That’s right. It’s time for a brand new episode of The Flickcast. And because we don’t really keep to a regular schedule these days, let’s just say this one arrived right on time. Cool? Cool.
On this week’s show Chris and Joe pretty much devote the entire episode to the latest Marvel blockbuster Captain America: Civil War. It’s a big movie and it deserves a lot of time for discussion. So, the boys take a lot of time.
They do manage to discuss a couple other things too, but that’s pretty much near the end. So if you’re looking for some Civil War talk, you’ve come to the right place. If you want something else, well, there’s always next week.
Picks this week include, you guessed it, Captain America: Civil War. Unanimously. But really, we don’t have to tell you to go see this one, do we?
As always, if you have comments, questions, critiques, offers of sponsorship, or whatever, feel free to hit us up in the comments, on Twitter, at Facebook, Google+ or shoot us an email.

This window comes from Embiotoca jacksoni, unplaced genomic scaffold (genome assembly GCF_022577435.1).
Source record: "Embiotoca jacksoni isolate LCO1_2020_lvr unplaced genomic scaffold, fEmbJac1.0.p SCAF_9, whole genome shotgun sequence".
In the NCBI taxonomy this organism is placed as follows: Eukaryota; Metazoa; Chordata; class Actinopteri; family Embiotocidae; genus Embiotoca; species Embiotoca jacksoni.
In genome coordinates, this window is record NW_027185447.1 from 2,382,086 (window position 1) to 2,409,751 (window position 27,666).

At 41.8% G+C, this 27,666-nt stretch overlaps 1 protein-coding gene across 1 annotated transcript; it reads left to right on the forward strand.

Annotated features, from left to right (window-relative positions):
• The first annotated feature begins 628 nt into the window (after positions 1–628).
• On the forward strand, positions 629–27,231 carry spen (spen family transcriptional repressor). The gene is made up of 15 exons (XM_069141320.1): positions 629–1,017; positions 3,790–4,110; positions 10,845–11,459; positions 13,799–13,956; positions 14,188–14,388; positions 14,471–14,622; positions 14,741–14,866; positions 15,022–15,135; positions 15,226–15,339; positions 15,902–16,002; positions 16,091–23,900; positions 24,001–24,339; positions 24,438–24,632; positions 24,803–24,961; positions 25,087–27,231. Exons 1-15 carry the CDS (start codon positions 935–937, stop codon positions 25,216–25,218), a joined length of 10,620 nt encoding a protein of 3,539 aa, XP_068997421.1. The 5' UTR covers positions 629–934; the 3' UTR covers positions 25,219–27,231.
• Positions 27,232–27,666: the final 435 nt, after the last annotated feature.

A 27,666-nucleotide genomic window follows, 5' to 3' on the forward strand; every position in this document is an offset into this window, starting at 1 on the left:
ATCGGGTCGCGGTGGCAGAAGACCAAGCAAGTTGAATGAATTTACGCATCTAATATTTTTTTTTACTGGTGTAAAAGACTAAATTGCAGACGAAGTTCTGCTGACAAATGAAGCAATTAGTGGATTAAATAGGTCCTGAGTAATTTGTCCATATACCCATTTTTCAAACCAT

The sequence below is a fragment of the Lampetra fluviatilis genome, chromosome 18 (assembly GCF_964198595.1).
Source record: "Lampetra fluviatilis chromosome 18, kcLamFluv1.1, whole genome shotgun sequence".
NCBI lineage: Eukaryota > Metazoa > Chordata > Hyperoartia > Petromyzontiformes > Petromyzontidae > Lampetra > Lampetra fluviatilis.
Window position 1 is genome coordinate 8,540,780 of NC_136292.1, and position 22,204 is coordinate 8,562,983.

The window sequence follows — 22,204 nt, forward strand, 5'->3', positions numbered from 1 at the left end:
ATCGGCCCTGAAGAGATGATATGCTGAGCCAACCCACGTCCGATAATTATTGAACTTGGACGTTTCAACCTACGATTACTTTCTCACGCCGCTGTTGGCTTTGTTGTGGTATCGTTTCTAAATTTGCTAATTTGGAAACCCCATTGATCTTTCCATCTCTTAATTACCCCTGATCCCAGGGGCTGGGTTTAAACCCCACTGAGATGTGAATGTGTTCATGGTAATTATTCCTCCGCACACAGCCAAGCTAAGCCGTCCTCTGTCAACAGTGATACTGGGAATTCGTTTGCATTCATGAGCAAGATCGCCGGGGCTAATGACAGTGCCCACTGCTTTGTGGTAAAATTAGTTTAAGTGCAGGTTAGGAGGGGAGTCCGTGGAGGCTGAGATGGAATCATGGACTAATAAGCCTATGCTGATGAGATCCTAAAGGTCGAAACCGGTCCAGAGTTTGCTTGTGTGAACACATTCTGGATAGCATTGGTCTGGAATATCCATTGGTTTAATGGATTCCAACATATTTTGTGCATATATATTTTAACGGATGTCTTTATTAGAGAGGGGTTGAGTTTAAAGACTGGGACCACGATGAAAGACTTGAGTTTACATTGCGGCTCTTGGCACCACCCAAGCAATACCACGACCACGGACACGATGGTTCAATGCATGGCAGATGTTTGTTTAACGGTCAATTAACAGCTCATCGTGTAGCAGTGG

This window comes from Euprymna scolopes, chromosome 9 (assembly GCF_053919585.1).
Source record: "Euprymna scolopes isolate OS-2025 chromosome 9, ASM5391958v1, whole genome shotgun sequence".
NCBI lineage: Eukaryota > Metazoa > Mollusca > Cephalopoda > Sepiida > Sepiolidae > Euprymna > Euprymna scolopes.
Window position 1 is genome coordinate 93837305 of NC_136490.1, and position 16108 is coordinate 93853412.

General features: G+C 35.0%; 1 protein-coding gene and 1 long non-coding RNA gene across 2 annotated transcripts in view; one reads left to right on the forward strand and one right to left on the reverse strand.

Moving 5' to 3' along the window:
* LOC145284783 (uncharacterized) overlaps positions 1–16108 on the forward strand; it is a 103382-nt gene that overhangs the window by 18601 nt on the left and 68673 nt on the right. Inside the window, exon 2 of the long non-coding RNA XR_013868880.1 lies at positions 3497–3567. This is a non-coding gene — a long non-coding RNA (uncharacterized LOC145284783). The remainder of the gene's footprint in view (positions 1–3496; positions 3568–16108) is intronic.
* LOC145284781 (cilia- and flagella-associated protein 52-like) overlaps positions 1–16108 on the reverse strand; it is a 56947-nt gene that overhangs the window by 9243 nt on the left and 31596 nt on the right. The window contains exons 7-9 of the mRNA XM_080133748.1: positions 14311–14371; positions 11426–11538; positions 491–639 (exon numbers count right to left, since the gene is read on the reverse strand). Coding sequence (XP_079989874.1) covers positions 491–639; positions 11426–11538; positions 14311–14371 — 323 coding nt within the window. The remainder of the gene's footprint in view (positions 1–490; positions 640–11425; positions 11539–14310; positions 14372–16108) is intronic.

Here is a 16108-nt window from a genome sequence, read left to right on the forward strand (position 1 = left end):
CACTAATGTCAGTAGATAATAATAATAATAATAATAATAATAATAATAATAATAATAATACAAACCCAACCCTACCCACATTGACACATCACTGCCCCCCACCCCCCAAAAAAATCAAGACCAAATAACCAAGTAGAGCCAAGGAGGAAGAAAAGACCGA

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I’m not sure whether the appropriate genre for Pain & Gain is comedy or thriller, but I am sure that it’s a story that the cosmos made specifically for Michael Bay. There’s bulked-up dudes, strippers, midgets, stereotypical gay guys, Miami, explosions, slow-motion, and cocaine and the ’90s. Mark Wahlberg is Daniel Lugo, a fitness instructor with the kind of intensity and single-mindedness that makes you feel like he’s constantly comparing his body to everyone else — and addressing each one according to rank.
His boss is the slightly-schlubby John (Rob Corddry), owner of the Sun Gym in Miami. And his best friend is fellow gym-jockey Adrian (Anthony Mackey).
That the movie opens with Daniel getting chased by the cops is a revelation that we know things won’t end well for Daniel, but the reasons take their time to unfold. We learn that Daniel’s a self-proclaimed go-getter — obsessed with his image and the idea that through physical perfection the rest of the world will lie down before you.
His heroes are Rocky, Scarface, and Don Corleone, suggesting that his understanding of reality comes from the movies and even then, he’s only read the Cliff Notes. He takes a seminar with Johnny Wu (Ken Jeong), one of those motivational speakers who similarly preaches that nothing in life is worth learning if it can’t be written on a note card or reduced to a buzzword.
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